Equally, with more people at home and looking for entertainment than ever, you might find it beneficial to take the plunge and advertise more generally across social media. Hashtags and keywords ensure you can continue to achieve necessary relevance here, yet you could still land yourself with larger audiences than ever. After all, you aren’t limited by things like venue restrictions this year! As such, taking a more comprehensive approach could easily see you appealing to the masses in ways that many film festivals sadly fail to do in most instances.

Think about hosting relevant content

If you already have films in the pipeline from pre-pandemic productions, it would be a shame to pan them altogether. That said, you also need to remember that you’re playing to an audience that’s been through a lot of late. And, these are experiences they’ll surely be looking to see represented in the media they consume.

With that in mind, it might be worth at least updating your listings a little. Make no mistake, entire film-length features are likely challenging to capture right now, but you can bet filmmakers are continuing to create. Shorts and documentaries that capture lockdown life will particularly go down well right now. So, ask around. See what’s out there, or whether someone would be happy to create a piece for you to screen.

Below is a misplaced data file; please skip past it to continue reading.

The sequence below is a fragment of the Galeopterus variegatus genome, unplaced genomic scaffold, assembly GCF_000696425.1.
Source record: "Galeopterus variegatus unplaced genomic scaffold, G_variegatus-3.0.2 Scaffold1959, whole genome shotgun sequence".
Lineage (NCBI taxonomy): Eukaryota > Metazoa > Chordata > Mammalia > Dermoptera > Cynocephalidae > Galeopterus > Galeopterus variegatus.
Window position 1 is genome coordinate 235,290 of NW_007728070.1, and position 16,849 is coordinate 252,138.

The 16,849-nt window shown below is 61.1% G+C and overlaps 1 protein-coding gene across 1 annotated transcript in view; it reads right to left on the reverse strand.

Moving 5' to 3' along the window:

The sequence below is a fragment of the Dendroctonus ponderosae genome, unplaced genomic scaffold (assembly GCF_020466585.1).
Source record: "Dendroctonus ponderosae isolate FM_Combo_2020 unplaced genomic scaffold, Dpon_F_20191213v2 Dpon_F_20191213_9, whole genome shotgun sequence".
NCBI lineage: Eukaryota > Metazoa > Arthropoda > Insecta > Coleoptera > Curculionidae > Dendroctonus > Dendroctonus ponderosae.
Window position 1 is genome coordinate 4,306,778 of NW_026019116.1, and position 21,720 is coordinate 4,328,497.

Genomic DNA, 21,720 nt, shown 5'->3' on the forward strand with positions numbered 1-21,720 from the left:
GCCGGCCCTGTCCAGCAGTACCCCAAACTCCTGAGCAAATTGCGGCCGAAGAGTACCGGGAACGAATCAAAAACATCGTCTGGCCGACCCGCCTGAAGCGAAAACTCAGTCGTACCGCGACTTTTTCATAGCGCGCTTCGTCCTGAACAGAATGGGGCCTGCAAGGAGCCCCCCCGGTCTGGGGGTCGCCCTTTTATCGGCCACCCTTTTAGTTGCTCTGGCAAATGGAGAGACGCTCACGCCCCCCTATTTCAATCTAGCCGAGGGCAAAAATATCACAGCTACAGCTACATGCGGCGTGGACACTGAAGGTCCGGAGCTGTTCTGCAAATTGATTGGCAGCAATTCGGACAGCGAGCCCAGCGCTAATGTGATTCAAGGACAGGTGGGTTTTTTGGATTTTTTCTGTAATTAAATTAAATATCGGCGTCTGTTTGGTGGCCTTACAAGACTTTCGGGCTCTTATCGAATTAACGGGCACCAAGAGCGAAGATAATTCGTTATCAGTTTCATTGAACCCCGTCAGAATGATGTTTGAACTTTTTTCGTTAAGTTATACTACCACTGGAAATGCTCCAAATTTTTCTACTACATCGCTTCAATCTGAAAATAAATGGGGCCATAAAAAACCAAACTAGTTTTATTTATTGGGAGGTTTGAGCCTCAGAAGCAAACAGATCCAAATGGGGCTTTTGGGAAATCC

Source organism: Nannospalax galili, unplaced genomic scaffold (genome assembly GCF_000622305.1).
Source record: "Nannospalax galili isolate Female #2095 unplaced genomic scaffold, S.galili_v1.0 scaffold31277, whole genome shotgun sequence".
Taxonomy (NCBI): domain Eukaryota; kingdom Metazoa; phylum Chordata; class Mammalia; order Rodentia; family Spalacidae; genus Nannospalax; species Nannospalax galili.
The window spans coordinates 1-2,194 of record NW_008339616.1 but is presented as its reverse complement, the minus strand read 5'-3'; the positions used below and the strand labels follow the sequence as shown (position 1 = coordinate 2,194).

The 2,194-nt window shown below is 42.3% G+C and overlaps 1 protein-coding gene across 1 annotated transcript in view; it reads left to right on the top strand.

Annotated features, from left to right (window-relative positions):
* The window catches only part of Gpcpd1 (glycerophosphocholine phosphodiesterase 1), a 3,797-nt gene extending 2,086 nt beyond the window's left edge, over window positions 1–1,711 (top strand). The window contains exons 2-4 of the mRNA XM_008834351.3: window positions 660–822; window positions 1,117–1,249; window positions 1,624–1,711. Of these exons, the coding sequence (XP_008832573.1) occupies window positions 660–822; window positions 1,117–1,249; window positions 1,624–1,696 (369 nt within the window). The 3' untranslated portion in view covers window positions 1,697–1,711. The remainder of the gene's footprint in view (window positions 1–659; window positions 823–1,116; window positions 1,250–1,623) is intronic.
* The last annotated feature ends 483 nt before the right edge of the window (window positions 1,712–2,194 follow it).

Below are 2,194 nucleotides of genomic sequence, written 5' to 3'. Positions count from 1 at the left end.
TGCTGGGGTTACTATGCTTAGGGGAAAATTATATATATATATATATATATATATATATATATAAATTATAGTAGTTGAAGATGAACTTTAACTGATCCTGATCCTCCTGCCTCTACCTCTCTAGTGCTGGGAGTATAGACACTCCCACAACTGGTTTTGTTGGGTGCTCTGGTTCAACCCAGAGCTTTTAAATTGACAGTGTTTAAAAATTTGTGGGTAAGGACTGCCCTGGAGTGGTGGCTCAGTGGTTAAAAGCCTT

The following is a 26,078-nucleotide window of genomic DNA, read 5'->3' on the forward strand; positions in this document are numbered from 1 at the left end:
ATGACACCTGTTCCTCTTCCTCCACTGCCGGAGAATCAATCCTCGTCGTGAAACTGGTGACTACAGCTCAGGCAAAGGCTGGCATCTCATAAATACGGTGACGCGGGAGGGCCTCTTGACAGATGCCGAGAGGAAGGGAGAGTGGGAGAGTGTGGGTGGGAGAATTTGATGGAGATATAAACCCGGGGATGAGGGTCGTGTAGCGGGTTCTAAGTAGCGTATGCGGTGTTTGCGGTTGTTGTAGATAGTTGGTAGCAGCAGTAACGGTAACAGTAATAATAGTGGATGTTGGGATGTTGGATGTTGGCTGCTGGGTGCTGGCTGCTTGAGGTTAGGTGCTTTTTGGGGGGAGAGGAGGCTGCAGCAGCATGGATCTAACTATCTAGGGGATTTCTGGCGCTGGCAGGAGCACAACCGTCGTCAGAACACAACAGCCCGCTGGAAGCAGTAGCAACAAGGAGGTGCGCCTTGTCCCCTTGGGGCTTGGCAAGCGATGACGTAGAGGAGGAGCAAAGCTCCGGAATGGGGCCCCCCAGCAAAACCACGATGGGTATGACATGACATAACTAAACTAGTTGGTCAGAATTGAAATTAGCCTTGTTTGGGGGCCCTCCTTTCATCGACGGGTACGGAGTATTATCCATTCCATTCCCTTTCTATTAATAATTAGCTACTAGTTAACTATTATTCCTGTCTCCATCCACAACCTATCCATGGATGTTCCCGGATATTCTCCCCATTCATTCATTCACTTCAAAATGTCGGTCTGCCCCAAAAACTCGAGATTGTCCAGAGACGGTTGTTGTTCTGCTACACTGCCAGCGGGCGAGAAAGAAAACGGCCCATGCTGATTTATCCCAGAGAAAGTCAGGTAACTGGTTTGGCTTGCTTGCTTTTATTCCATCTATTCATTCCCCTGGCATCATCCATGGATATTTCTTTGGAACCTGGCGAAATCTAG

As well as helping you to appeal to your audience, a simple effort towards relevance could see yours being the festival that first managed to capture this moment on screen. And, that could see you achieving acclaim at a time when the rest of the industry struggles to find a way through.



Consider long-term changes

It’s easy to think that this cyber-switch is a one-time affair, but bear in mind that experts aren’t wrong when they tout this as ‘the new normal’ in many ways. We can, of course, hope that film festivals will go ahead in 2021 as planned, and the chances are that they will. But, consumer expectations will have changed so much by then that stepping entirely backwards might not work.

Instead, then, it’s also worth using this year as a sounding board for new methods. Interactive screenings might, for instance, become a standard part of your shows. Equally, online streaming for overseas viewers could become a staple. And, of course, switching to relevant content now will give you much more of a glimpse into where film looks set to land in the coming years.

All of this, alongside your new and improved advertising focuses, could see you shining on the big screen rather than shying from the industry once everything is back up and running.

In conclusion

Film, like everything else, has taken a significant hit in recent months. Productions have been paused, the largest film festivals are on hold, and the industry is certainly feeling the sting. But, we’re also lucky in many ways. After all, on the flip side of these issues, consumers are watching more media than ever, and OTT platforms like Netflix are certainly feeling the benefits. In many ways, then, this is an age perfectly suited to film. You just need to make sure your festival is up to the task.

How have you been affected by the pandemic? Share your thoughts with us on Twitter: @filminetwork